Chances are that almost every contemporary Bollywood number you listen to will have the musical styling and sensibilities of duo Salim – Sulaiman underlining it. With more than a decade’s worth of presence in the industry, and easily over a hundred songs credited to their name — both, Bollywood and otherwise, this sibling will next be seen performing at the coveted two-day SulaFest on February 1 and 2. We got in touch with them before their big act and learnt more about their love for music, collaborations, and travelling for inspiration. By Bayar Jain
1. India is host to innumerable music festivals all year around. What do you think makes SulaFest, particularly this year’s edition, stand out from the rest?
It’s definitely going to be different as we will be performing! But, we will also try to bring some kind of happiness or joy to the audience, and will try to make an impact with our music, sound and our production. We are hoping to bring people together, and allow them to party and groove to our music.
2. This is your maiden performance at the coveted SulaFest. What convinced you to make your debut here?
We’ve been to Sula when it was in its inception stage. Rajeev Suresh Samant, the founder of Sula, had invited us about eight years ago. We’ve heard a lot about SulaFest, and how it’s one of the biggest music festivals in a vineyard. We’re really excited that they’ve finally invited us to perform this year. We’re really looking forward to it.
3. It’s a known fact that your music incorporates various genres like cinematic, folk, electronica and Sufi, among others. What inspires you to experiment with different styles?
We’ve always enjoyed listening to music. That’s why our inspiration is to listen to different kinds of music and to constantly keeping growing. We like to grow as musicians by applying different frequencies and different styles in our own music. This is incredibly different from what we used to do in the past. With time, we’ve tried giving something unique to our fans and audience.
4. In the last month of 2019, you toured around the country and performed in eight cities like Mumbai, Ahmedabad, Udaipur, Kolkata, and more. Which among them is your favourite, and why?
It’s a difficult question since we feel India has great pockets of music audiences all over. Somehow, performing in Maharashtra gives us a lot of joy because it is home. Whether it’s in Mumbai or Pune, we feel like we’re at home when performing there.
5. India has a myriad of musical genres, all diverse and unique. Is there any other country in the world which you think is similar – if not the same – in terms of their musical diversity?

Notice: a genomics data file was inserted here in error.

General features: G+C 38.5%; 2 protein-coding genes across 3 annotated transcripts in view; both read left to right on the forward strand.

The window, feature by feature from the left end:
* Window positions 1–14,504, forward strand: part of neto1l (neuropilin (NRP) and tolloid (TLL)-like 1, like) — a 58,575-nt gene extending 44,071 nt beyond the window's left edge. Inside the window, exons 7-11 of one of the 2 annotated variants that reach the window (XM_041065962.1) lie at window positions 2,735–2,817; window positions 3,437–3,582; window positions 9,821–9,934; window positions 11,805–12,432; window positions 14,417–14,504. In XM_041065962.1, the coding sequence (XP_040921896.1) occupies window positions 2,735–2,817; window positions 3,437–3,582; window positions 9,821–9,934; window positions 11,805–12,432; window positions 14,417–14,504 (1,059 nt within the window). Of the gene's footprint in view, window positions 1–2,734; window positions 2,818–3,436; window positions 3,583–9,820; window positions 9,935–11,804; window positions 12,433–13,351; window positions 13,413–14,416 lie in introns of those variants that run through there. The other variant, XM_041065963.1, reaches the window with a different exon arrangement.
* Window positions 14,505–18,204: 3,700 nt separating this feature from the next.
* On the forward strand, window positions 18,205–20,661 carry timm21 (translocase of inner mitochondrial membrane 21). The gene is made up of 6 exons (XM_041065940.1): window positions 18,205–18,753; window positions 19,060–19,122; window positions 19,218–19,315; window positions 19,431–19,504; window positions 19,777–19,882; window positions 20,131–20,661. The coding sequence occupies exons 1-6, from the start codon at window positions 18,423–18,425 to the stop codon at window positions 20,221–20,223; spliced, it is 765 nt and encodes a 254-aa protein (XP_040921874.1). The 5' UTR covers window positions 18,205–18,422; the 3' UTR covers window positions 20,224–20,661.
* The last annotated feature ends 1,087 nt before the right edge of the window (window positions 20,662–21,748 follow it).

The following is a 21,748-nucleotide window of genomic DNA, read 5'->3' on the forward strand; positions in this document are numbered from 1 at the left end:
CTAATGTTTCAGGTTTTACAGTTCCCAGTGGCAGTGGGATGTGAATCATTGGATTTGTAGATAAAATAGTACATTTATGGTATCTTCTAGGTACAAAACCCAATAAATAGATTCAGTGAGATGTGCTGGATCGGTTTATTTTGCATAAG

We think America is really diverse in terms of music. Being a land of immigrants, many people live there, that has, in fact, welcomed different cultures and music into the country. People from Spain, Middle East, Norway, India, Pakistan, and etc. live there — so you will also find music from different languages. It’s a country that welcomes various artist cultures.
6. You’ve worked on collaborations with many Indian artists, as well as international names like Lady Gaga, and Enrique Iglesias. In terms of process and styles, how different are these collaborations from one another. And, how are they similar?
They’re not similar at all! When we collaborate with any artist, we ensure we incorporate the artist’s style in the music. While we obviously ensure we keep our roots, sounds and personalities intact, we also give space to the ones we are collaborating with. It’s always different from each other.
7. Which Indian city would you consider the musical capital, and why?
Kolkata, because many of the country’s finest artists are from there. It has many books of music — be it western, jazz, Indian classical music, or even folk music. Also, they are very good listeners.
8. Have there been any instances in your international travels where, despite having a major language issue, your music helped blur boundaries?
It happens all the time. Once, while performing at the Nomad Music Festival — the world’s biggest musical festival that takes place in United Kingdom and Australia — we came across this artist who was playing a Bollywood set in the afternoon. Although people from around the world would come there to play music, it’s a different vibe when someone dances and grooves to Bollywood music despite there being no one from India, Pakistan, or Middle East in the crowd. It’s hard to express how we felt. No one in the audience understood any of our big songs from movies like Kurbaan, Rab Ne Bana Di Jodi, Band Baaja Baaraat. No one understood the language, but everyone understood the beats of the music. The euphoria created, and watching the people dance was mesmerising.
9. When facing a creative block, where do you go for inspiration, and why?
We wouldn’t call it a creative block. We prefer to call it a rest or a pause in our musical careers. When that happens, we call our friends and play video games!
10. Which city, both Indian and International, is your favourite to perform in and why?
In India, Mumbai because it is home. Internationally, it would be Dubai.